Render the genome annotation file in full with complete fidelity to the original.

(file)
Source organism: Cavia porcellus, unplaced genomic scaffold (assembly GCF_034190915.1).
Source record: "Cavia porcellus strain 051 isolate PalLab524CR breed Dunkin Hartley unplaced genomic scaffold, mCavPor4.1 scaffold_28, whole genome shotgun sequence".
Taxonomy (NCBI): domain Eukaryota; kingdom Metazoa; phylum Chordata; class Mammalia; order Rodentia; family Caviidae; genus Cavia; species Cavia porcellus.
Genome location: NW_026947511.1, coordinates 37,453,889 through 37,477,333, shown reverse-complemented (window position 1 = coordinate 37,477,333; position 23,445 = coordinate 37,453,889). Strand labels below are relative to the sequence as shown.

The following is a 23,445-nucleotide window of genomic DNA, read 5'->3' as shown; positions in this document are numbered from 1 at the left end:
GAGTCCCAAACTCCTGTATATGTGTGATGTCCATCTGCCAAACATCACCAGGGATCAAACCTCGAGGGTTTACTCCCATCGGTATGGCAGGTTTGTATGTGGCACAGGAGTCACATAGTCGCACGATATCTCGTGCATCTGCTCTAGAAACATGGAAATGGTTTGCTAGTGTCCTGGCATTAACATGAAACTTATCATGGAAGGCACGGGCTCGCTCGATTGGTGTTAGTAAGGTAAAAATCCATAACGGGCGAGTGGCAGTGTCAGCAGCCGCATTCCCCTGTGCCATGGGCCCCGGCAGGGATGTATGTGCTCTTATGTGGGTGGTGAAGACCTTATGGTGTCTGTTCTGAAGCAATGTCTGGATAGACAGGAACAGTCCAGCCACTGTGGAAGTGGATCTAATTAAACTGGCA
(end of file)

Source organism: Cavia porcellus, unplaced genomic scaffold (assembly GCF_034190915.1).
Source record: "Cavia porcellus strain 051 isolate PalLab524CR breed Dunkin Hartley unplaced genomic scaffold, mCavPor4.1 scaffold_28, whole genome shotgun sequence".
Taxonomy (NCBI): domain Eukaryota; kingdom Metazoa; phylum Chordata; class Mammalia; order Rodentia; family Caviidae; genus Cavia; species Cavia porcellus.
Genome location: NW_026947511.1, coordinates 37,453,889 through 37,477,333, shown reverse-complemented (window position 1 = coordinate 37,477,333; position 23,445 = coordinate 37,453,889). Strand labels below are relative to the sequence as shown.

The following is a 23,445-nucleotide window of genomic DNA, read 5'->3' as shown; positions in this document are numbered from 1 at the left end:
GAGTCCCAAACTCCTGTATATGTGTGATGTCCATCTGCCAAACATCACCAGGGATCAAACCTCGAGGGTTTACTCCCATCGGTATGGCAGGTTTGTATGTGGCACAGGAGTCACATAGTCGCACGATATCTCGTGCATCTGCTCTAGAAACATGGAAATGGTTTGCTAGTGTCCTGGCATTAACATGAAACTTATCATGGAAGGCACGGGCTCGCTCGATTGGTGTTAGTAAGGTAAAAATCCATAACGGGCGAGTGGCAGTGTCAGCAGCCGCATTCCCCTGTGCCATGGGCCCCGGCAGGGATGTATGTGCTCTTATGTGGGTGGTGAAGACCTTATGGTGTCTGTTCTGAAGCAATGTCTGGATAGACAGGAACAGTCCAGCCACTGTGGAAGTGGATCTAATTAAACTGGCA